The overall economic impact of this summer’s state government shutdown was minimal, but it had other negative consequences, a state official said.
Minnesota Management & Budget Commissioner Jim Schowalter said the partial cessation of government services, which began July 1 and lasted for 20 days, damaged the state’s reputation more than its pocketbook.
“At this point, when we look at the jobs numbers, when we look at the GDP numbers, we are not seeing a huge ripple effect on the state’s economy,” he said, adding that the impact on the state’s budget outlook appears to be negligible as well.
Schowalter said the shutdown impact was “blunted” by court-ordered spending. A Ramsey County judge ordered “essential” state services to remain open during the shutdown, effectively guaranteeing that 80 percent of state spending would continue to flow uninterrupted to schools, hospitals, nursing homes and many other state-funded programs.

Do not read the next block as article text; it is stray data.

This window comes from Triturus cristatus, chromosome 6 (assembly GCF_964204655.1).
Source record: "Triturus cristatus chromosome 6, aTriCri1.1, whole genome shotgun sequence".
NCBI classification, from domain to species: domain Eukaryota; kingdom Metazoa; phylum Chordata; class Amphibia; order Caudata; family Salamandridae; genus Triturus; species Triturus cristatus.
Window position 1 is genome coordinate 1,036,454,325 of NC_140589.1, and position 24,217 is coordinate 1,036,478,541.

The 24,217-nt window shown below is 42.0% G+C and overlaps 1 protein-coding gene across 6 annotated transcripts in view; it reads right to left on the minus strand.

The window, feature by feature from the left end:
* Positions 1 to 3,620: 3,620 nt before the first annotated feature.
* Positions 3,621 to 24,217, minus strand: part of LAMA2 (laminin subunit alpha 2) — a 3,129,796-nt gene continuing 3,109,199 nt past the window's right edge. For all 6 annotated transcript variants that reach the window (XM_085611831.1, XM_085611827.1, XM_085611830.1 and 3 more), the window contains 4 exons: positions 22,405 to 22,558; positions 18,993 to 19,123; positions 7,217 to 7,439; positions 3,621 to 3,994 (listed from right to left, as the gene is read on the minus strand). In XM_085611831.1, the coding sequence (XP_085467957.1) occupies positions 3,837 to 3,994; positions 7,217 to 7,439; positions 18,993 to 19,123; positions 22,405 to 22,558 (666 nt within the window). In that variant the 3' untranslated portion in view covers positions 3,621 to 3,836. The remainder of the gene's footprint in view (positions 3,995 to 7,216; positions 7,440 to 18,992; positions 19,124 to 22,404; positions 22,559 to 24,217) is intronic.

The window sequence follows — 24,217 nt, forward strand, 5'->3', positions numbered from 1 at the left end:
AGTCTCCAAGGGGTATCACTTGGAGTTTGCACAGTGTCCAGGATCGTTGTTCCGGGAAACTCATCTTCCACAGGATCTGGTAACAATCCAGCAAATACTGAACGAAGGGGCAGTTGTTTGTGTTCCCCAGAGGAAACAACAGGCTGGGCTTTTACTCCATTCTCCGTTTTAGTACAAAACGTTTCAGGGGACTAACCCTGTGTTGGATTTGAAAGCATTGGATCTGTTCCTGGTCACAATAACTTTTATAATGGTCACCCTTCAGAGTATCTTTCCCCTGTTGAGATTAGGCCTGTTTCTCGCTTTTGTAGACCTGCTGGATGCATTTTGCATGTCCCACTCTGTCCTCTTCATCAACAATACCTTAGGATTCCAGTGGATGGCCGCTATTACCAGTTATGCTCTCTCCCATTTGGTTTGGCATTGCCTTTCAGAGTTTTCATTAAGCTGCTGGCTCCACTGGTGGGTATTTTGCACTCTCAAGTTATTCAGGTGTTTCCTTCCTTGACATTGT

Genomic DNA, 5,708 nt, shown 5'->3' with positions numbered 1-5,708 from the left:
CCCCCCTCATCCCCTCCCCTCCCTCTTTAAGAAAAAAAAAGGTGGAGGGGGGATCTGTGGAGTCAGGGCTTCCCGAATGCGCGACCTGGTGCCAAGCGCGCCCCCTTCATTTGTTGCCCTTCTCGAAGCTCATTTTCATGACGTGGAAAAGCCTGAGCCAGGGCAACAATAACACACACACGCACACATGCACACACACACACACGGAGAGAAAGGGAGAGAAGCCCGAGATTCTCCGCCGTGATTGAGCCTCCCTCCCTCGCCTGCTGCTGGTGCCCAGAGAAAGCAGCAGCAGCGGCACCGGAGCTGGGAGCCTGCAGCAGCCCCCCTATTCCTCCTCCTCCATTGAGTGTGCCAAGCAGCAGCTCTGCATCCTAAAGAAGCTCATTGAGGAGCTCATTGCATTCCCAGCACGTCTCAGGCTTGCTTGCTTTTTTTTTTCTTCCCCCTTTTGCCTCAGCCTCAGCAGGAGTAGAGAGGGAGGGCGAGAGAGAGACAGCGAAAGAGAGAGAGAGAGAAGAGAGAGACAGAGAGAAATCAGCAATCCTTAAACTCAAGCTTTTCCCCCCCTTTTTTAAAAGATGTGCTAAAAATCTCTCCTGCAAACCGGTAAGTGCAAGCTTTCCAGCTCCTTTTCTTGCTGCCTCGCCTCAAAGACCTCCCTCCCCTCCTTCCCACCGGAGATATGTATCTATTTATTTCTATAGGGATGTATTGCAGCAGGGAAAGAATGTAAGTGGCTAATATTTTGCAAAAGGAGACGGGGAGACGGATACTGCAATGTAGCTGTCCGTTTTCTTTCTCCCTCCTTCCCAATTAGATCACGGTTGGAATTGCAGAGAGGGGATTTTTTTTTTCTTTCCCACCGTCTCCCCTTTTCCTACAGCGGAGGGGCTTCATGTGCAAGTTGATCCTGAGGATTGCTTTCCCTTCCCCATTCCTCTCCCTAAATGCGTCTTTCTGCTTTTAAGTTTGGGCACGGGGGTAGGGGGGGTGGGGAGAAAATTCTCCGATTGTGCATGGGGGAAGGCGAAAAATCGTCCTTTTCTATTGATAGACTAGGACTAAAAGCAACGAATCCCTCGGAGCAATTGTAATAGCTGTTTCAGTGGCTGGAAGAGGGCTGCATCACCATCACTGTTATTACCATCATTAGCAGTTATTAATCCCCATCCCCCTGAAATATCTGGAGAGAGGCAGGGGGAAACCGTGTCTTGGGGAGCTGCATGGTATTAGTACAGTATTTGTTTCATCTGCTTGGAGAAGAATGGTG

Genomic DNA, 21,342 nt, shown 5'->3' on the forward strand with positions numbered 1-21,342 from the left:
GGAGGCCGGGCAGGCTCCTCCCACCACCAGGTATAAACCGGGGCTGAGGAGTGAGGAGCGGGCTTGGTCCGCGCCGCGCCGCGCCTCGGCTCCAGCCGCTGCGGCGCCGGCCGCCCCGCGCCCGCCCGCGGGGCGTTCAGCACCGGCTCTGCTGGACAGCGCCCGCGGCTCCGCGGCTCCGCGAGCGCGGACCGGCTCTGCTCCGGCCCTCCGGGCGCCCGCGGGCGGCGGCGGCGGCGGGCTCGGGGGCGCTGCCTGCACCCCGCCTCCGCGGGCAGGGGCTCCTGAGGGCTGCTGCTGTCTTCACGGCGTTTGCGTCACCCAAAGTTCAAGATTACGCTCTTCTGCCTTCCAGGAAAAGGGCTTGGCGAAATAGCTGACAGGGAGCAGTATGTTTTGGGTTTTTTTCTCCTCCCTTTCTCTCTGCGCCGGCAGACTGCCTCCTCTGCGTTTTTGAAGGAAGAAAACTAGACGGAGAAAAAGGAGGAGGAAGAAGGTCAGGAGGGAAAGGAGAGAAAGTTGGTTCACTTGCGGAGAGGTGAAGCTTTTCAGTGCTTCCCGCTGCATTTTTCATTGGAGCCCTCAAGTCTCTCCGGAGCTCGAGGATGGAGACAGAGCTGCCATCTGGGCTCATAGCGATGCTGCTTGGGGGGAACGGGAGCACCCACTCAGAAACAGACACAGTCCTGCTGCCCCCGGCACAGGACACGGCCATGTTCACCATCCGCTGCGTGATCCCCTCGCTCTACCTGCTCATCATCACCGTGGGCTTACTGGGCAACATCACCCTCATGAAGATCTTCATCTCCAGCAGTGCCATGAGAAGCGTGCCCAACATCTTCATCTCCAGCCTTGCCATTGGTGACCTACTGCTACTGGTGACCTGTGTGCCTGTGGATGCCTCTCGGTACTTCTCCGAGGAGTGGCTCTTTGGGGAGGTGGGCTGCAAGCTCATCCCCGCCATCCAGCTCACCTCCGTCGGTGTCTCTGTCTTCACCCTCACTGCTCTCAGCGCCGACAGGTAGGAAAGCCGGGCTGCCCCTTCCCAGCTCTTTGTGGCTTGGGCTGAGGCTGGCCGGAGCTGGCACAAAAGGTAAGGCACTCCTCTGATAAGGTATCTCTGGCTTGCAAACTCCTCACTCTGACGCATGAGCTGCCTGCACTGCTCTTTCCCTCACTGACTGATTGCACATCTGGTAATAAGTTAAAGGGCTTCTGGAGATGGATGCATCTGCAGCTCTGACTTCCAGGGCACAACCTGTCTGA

The findings are detailed in a new report.
In spite of this, the state still lost some $49.7 million in revenues and incurred more than $10 million in preparation and recovery costs, according to MMB. But Schowalter said those figures were more than offset by the roughly $65 million it saved from temporarily laying off 19,000 state workers. State employees bore the brunt of the shutdown’s impact, he said.
While the total cost appears to be marginal, Schowalter cautioned that the failure of Gov. Mark Dayton and the Republican-controlled Legislature to agree on a new two-year biennial budget was not without consequences.
“I think the budgetary impact isn’t the cautionary tale,” Schowalter said, adding that the state’s credibility in the financial markets, its ability to recruit and retain quality state employees, and its ability to provide uninterrupted services were all damaged.
“They don’t have direct budget costs right now, but they’re things that we’re going to be dealing with for years to come,” he said.